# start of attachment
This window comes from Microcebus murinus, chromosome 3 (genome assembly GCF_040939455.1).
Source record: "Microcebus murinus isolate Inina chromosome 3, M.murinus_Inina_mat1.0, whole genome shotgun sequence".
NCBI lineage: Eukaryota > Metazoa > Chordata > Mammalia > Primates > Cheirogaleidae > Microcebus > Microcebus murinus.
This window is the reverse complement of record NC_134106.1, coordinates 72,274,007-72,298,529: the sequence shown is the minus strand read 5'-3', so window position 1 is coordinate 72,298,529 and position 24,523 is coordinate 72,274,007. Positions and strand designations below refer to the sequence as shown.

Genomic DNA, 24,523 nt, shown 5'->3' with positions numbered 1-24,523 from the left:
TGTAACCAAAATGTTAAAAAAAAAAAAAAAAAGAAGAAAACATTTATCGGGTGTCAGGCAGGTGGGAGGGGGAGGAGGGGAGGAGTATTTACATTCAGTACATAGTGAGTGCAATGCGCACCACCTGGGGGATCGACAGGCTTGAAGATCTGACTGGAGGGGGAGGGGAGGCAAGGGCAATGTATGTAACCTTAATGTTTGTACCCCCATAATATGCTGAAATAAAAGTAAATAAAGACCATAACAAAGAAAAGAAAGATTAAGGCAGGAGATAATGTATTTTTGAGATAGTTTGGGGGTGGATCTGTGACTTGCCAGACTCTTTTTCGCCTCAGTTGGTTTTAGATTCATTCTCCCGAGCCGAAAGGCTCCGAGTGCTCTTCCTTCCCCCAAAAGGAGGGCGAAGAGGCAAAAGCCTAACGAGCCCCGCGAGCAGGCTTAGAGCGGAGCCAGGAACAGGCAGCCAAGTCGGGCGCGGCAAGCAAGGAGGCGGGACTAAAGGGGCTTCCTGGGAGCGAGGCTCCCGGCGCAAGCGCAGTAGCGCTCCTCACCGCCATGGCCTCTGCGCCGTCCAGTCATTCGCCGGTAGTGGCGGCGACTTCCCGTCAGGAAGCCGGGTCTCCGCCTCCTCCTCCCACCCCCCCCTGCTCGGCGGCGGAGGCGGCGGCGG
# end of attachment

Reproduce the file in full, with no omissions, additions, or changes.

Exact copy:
This window comes from Microcebus murinus, chromosome 3 (genome assembly GCF_040939455.1).
Source record: "Microcebus murinus isolate Inina chromosome 3, M.murinus_Inina_mat1.0, whole genome shotgun sequence".
NCBI lineage: Eukaryota > Metazoa > Chordata > Mammalia > Primates > Cheirogaleidae > Microcebus > Microcebus murinus.
This window is the reverse complement of record NC_134106.1, coordinates 72,274,007-72,298,529: the sequence shown is the minus strand read 5'-3', so window position 1 is coordinate 72,298,529 and position 24,523 is coordinate 72,274,007. Positions and strand designations below refer to the sequence as shown.

Genomic DNA, 24,523 nt, shown 5'->3' with positions numbered 1-24,523 from the left:
TGTAACCAAAATGTTAAAAAAAAAAAAAAAAAGAAGAAAACATTTATCGGGTGTCAGGCAGGTGGGAGGGGGAGGAGGGGAGGAGTATTTACATTCAGTACATAGTGAGTGCAATGCGCACCACCTGGGGGATCGACAGGCTTGAAGATCTGACTGGAGGGGGAGGGGAGGCAAGGGCAATGTATGTAACCTTAATGTTTGTACCCCCATAATATGCTGAAATAAAAGTAAATAAAGACCATAACAAAGAAAAGAAAGATTAAGGCAGGAGATAATGTATTTTTGAGATAGTTTGGGGGTGGATCTGTGACTTGCCAGACTCTTTTTCGCCTCAGTTGGTTTTAGATTCATTCTCCCGAGCCGAAAGGCTCCGAGTGCTCTTCCTTCCCCCAAAAGGAGGGCGAAGAGGCAAAAGCCTAACGAGCCCCGCGAGCAGGCTTAGAGCGGAGCCAGGAACAGGCAGCCAAGTCGGGCGCGGCAAGCAAGGAGGCGGGACTAAAGGGGCTTCCTGGGAGCGAGGCTCCCGGCGCAAGCGCAGTAGCGCTCCTCACCGCCATGGCCTCTGCGCCGTCCAGTCATTCGCCGGTAGTGGCGGCGACTTCCCGTCAGGAAGCCGGGTCTCCGCCTCCTCCTCCCACCCCCCCCTGCTCGGCGGCGGAGGCGGCGGCGG